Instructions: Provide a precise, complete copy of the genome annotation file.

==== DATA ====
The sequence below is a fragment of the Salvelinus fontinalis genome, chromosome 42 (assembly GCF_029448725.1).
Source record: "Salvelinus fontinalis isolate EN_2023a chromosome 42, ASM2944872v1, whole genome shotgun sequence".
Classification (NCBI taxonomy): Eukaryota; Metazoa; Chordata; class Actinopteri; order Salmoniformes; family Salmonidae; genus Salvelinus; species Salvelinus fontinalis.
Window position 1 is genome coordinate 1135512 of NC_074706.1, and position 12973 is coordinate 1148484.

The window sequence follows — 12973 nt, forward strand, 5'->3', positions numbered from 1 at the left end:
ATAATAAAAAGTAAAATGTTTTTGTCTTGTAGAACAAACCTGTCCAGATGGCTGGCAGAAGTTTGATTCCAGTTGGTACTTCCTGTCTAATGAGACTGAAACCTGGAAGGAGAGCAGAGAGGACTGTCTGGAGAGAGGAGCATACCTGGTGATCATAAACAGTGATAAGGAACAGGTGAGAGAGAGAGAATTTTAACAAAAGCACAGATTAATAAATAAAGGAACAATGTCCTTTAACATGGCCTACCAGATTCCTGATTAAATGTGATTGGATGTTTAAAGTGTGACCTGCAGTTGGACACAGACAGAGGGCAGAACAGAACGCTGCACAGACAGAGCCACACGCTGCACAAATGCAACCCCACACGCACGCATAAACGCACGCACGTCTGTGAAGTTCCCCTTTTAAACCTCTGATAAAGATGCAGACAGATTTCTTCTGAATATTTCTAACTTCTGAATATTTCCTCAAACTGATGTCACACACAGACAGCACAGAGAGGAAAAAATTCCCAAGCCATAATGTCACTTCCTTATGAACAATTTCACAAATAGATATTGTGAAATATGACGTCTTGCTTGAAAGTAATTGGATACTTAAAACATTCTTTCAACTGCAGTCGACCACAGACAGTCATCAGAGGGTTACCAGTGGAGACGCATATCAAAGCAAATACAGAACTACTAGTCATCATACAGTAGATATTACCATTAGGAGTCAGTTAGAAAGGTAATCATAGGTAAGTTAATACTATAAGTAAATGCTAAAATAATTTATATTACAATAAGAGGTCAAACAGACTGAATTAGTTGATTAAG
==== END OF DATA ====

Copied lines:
The sequence below is a fragment of the Salvelinus fontinalis genome, chromosome 42 (assembly GCF_029448725.1).
Source record: "Salvelinus fontinalis isolate EN_2023a chromosome 42, ASM2944872v1, whole genome shotgun sequence".
Classification (NCBI taxonomy): Eukaryota; Metazoa; Chordata; class Actinopteri; order Salmoniformes; family Salmonidae; genus Salvelinus; species Salvelinus fontinalis.
Window position 1 is genome coordinate 1135512 of NC_074706.1, and position 12973 is coordinate 1148484.

The window sequence follows — 12973 nt, forward strand, 5'->3', positions numbered from 1 at the left end:
ATAATAAAAAGTAAAATGTTTTTGTCTTGTAGAACAAACCTGTCCAGATGGCTGGCAGAAGTTTGATTCCAGTTGGTACTTCCTGTCTAATGAGACTGAAACCTGGAAGGAGAGCAGAGAGGACTGTCTGGAGAGAGGAGCATACCTGGTGATCATAAACAGTGATAAGGAACAGGTGAGAGAGAGAGAATTTTAACAAAAGCACAGATTAATAAATAAAGGAACAATGTCCTTTAACATGGCCTACCAGATTCCTGATTAAATGTGATTGGATGTTTAAAGTGTGACCTGCAGTTGGACACAGACAGAGGGCAGAACAGAACGCTGCACAGACAGAGCCACACGCTGCACAAATGCAACCCCACACGCACGCATAAACGCACGCACGTCTGTGAAGTTCCCCTTTTAAACCTCTGATAAAGATGCAGACAGATTTCTTCTGAATATTTCTAACTTCTGAATATTTCCTCAAACTGATGTCACACACAGACAGCACAGAGAGGAAAAAATTCCCAAGCCATAATGTCACTTCCTTATGAACAATTTCACAAATAGATATTGTGAAATATGACGTCTTGCTTGAAAGTAATTGGATACTTAAAACATTCTTTCAACTGCAGTCGACCACAGACAGTCATCAGAGGGTTACCAGTGGAGACGCATATCAAAGCAAATACAGAACTACTAGTCATCATACAGTAGATATTACCATTAGGAGTCAGTTAGAAAGGTAATCATAGGTAAGTTAATACTATAAGTAAATGCTAAAATAATTTATATTACAATAAGAGGTCAAACAGACTGAATTAGTTGATTAAG